Larry Ferlazzo’s Websites of the Day…

…For Teaching ELL, ESL, & EFL

November 7, 2013
by Larry Ferlazzo

The Best Ways To Use Mistakes When Teaching Writing


This is sort of an odd “The Best…” list.

I’ve written a lot in this blog and in my books about using student mistakes as an opportunity and not as a problem, and have an extremely long The Best Posts, Articles & Videos About Learning From Mistakes & Failures list.

This list, however, has a different take on the subject. I’ve only got three related resources now, but I’m hoping readers will contribute more.

You’ll see what I’m looking for after looking at these sites:

27 Reasons Why You Should Always Proofread is from BuzzFeed.

Wonderful Video: Brazilian Kids Learn English By Correcting Tweets From Celebrities

The Best Collections Of Funny Signs (For Use In English Classes)

In other words, I’m looking for more resources that, in a funny (though not cruel) way, highlight errors that have been made in language usage. Students can then identify the mistakes, fix them, and learn along the way — and, with a little luck, have fun doing it!

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July 11, 2013
by Larry Ferlazzo

Good Grammar & Vocabulary Interactive Exercises

I’ve previously posted about the excellent British Council Learn English Teens website. Today, I’ll like to particularly highlight two of its features.

Grammar Snacks are a series of animations about…grammar, followed by interactive exercises. I’m adding it to The Best Sites For Grammar Practice.

Vocabulary Exercises contains a lot of thematic interactives on….vocabulary. I’m adding it to The Best Sites Where ELL’s Can Learn Vocabulary.

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May 14, 2013
by Larry Ferlazzo

Important Research On Grammar Instruction

Grammar Errors? The Brain Detects Them Even When You Are Unaware is a report from Science Daily on new research related to grammar.

I’ve got to admit I’m still not sure I understand the description of the researcher’s experiment, but I do like their conclusion:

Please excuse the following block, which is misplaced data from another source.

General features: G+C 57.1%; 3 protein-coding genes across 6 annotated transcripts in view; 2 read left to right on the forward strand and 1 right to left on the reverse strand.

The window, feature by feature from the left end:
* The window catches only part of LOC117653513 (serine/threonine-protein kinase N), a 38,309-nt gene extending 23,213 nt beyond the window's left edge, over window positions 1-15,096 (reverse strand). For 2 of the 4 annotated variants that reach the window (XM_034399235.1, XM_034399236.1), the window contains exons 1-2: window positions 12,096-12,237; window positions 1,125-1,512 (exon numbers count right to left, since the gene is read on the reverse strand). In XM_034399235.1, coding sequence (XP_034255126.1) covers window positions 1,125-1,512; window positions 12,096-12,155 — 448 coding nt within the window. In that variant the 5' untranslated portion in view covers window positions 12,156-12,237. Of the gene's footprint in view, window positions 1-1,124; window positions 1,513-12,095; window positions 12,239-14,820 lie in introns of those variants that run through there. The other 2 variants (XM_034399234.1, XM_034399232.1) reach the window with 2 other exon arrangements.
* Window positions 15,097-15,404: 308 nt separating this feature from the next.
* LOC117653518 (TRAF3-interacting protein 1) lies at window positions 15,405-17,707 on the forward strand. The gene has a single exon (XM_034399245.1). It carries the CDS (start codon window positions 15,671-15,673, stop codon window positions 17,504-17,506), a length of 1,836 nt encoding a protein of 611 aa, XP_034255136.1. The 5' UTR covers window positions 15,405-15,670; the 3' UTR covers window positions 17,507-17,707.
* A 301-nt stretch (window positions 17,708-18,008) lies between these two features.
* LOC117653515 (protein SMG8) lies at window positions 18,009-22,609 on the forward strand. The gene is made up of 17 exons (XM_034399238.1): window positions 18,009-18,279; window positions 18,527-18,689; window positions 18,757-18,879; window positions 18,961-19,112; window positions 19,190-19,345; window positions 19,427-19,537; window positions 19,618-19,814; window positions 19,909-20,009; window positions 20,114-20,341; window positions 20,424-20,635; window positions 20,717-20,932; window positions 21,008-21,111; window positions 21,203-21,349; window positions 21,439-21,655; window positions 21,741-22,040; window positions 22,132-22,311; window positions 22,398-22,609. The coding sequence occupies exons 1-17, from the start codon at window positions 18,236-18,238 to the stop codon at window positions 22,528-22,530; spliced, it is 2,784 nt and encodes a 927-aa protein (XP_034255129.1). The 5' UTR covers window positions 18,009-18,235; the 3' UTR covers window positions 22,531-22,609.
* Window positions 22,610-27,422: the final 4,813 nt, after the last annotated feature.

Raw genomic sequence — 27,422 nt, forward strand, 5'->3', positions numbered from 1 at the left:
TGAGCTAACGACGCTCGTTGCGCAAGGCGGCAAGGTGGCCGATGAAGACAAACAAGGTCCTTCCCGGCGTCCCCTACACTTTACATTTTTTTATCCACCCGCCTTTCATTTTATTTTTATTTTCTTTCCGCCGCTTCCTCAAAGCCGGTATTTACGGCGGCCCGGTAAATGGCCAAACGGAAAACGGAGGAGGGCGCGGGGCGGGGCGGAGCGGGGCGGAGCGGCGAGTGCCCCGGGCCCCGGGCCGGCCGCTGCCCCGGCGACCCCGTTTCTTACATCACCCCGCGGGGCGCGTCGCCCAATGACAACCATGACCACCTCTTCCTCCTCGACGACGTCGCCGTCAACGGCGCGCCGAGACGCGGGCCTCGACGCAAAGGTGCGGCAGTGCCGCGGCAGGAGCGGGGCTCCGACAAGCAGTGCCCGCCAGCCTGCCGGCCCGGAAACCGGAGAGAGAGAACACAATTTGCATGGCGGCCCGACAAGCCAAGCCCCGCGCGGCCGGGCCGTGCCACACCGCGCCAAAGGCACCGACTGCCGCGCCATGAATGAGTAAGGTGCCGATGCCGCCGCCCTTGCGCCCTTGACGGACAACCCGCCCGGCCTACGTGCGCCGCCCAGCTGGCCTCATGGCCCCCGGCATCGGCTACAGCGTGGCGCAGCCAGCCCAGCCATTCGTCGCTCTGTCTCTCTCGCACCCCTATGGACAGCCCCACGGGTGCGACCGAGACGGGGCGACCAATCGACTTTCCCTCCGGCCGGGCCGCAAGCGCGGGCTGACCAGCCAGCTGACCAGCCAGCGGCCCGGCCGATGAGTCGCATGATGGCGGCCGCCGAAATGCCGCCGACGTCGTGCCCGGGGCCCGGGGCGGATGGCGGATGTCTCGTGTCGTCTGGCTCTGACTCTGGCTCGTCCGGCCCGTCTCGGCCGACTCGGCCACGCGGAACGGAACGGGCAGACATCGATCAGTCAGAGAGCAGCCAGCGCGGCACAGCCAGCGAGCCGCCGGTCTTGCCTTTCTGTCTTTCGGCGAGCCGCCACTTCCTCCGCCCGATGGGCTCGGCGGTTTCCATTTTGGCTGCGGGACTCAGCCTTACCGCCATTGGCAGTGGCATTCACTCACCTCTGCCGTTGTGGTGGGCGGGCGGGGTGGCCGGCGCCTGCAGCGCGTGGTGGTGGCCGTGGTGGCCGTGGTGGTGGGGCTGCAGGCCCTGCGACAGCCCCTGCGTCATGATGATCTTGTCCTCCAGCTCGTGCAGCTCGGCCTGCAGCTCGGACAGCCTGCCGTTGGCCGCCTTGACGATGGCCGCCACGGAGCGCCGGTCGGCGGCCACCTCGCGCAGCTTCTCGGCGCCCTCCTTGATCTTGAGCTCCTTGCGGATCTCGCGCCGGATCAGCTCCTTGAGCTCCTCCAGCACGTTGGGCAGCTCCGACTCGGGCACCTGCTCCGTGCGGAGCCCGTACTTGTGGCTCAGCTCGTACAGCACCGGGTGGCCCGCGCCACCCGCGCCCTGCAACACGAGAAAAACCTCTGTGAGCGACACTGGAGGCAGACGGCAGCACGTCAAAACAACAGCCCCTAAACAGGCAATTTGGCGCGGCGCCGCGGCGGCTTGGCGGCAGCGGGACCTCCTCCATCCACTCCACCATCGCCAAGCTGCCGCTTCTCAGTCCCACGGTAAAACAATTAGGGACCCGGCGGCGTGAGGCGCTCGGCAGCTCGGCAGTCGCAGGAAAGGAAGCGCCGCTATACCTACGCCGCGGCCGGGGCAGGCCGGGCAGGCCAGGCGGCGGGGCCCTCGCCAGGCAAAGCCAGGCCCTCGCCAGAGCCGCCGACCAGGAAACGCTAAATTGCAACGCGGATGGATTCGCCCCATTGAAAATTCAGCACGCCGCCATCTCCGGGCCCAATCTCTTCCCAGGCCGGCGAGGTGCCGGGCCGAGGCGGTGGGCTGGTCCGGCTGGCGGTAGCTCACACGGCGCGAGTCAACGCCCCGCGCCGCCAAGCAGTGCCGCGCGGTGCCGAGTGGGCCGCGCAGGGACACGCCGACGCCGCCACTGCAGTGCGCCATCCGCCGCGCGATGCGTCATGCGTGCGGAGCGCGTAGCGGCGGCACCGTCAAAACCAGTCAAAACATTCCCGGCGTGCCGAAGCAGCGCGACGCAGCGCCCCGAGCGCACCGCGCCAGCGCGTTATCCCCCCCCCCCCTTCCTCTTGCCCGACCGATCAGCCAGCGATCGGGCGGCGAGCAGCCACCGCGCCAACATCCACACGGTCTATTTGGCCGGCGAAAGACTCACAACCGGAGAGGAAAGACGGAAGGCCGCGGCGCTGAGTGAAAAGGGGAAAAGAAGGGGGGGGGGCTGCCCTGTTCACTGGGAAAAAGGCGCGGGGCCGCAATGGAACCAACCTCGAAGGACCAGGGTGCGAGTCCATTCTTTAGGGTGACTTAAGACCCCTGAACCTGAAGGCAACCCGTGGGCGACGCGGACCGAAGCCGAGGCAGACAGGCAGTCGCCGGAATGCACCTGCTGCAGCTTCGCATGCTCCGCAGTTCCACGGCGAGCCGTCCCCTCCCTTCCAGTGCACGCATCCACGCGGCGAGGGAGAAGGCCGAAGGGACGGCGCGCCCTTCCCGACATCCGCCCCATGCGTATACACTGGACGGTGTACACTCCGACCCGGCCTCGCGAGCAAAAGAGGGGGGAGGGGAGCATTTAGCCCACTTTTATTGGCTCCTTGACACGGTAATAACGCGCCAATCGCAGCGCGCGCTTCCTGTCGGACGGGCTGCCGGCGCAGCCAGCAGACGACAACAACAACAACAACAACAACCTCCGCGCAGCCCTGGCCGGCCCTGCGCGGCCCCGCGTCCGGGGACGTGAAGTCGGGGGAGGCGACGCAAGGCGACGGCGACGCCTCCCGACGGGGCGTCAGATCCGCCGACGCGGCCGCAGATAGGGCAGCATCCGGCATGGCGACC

It may be time to reconsider some teaching strategies, especially how adults are taught a second language, said Neville, a member of the UO’s Institute of Neuroscience and director of the UO’s Brain Development Lab.

Children, she noted, often pick up grammar rules implicitly through routine daily interactions with parents or peers, simply hearing and processing new words and their usage before any formal instruction. She likened such learning to “Jabberwocky,” the nonsense poem introduced by writer Lewis Carroll in 1871 in “Through the Looking Glass,” where Alice discovers a book in an unrecognizable language that turns out to be written inversely and readable in a mirror.

For a second language, she said, “Teach grammatical rules implicitly, without any semantics at all, like with jabberwocky. Get them to listen to jabberwocky, like a child does.”

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May 1, 2013
by Larry Ferlazzo

A Beginning List Of The Best Sites For ELLs To Learn About The Pacific Region

March 22, 2012
by Larry Ferlazzo

“No Red Ink” Is A New Grammar Site

As regular readers know, I don’t spend a whole lot of time on direct grammar instruction (you can read more at The Best Sites For Grammar Practice). Sometimes, though, it can be useful and/or students can want grammar reinforcement opportunities, which is why I created that “The Best…” list.

Noredink is a new site created by a teacher for students to practice grammar using interactive exercises. It’s a nicely designed site, and students can pick choose the topics that they are most interested in — the NFL, NBA, specific TV shows, etc.

I think there are plenty of other sites on “The Best…” list I mentioned earlier in this post that are more expansive and don’t require registration, so I’m not going to add Noredink to that list.

However, since teachers can create virtual classrooms of their students there, I will add it to The Best Sites That Students Can Use Independently And Let Teachers Check On Progress.

Note that the site says that it’s free now. If and when they start charging, though, I’ll remove it from that list.

Thanks to Mashable for the tip.

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April 28, 2010
by Larry Ferlazzo
1 Comment

Practice Parts Of Speech

The University of Nottingham has a nifty online tool where where students can practice multiple parts of speech (adverbs, articles, etc.) with any piece of 300 word text they, or their teacher, choose.

And it can be used with several languages, including English.

It’s just a matter of pasting the text in, clicking a button, and you’re presented with the exercise.

Thanks to mme_henderson for the tip.

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March 27, 2010
by Larry Ferlazzo

Grammar Arcade

McDougal Littell has a large collection of grammar-related games at their Grammar Arcade. Many are accessible to English Language Learners, and they have made them as fun as any grammar-related activity can be….

I’ve placed the link on my website under Grammar.

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November 9, 2009
by Larry Ferlazzo
1 Comment

Whack Attack

Whack Attack is a game from the BBC that tests knowledge on Math, English or Science. It’s probably accessible to Intermediate English Language Learners.

The questions are good, though the game is a little weird. You’re given three answer choices. Each answer is color-coded, and in order to choose an answer, you have to “whack” the correctly-colored figure that keeps popping up.